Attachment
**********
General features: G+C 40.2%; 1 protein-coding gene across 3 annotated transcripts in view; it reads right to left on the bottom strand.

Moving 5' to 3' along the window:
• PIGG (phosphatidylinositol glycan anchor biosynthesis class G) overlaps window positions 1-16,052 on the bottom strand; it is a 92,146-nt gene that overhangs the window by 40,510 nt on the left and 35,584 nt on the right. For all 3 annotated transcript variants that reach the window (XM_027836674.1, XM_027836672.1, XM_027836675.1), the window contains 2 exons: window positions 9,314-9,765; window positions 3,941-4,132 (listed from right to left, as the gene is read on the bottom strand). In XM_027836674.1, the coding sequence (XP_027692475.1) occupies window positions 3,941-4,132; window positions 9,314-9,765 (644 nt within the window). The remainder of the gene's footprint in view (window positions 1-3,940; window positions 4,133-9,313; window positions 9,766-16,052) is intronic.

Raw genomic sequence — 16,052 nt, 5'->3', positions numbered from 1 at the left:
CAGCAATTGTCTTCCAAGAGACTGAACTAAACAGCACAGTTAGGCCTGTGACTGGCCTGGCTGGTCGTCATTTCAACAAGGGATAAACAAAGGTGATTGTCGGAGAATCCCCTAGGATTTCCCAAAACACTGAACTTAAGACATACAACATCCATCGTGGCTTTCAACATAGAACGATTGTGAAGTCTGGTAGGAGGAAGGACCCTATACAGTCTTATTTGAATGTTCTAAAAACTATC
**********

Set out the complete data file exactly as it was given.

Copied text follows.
General features: G+C 40.2%; 1 protein-coding gene across 3 annotated transcripts in view; it reads right to left on the bottom strand.

Moving 5' to 3' along the window:
• PIGG (phosphatidylinositol glycan anchor biosynthesis class G) overlaps window positions 1-16,052 on the bottom strand; it is a 92,146-nt gene that overhangs the window by 40,510 nt on the left and 35,584 nt on the right. For all 3 annotated transcript variants that reach the window (XM_027836674.1, XM_027836672.1, XM_027836675.1), the window contains 2 exons: window positions 9,314-9,765; window positions 3,941-4,132 (listed from right to left, as the gene is read on the bottom strand). In XM_027836674.1, the coding sequence (XP_027692475.1) occupies window positions 3,941-4,132; window positions 9,314-9,765 (644 nt within the window). The remainder of the gene's footprint in view (window positions 1-3,940; window positions 4,133-9,313; window positions 9,766-16,052) is intronic.

Raw genomic sequence — 16,052 nt, 5'->3', positions numbered from 1 at the left:
CAGCAATTGTCTTCCAAGAGACTGAACTAAACAGCACAGTTAGGCCTGTGACTGGCCTGGCTGGTCGTCATTTCAACAAGGGATAAACAAAGGTGATTGTCGGAGAATCCCCTAGGATTTCCCAAAACACTGAACTTAAGACATACAACATCCATCGTGGCTTTCAACATAGAACGATTGTGAAGTCTGGTAGGAGGAAGGACCCTATACAGTCTTATTTGAATGTTCTAAAAACTATC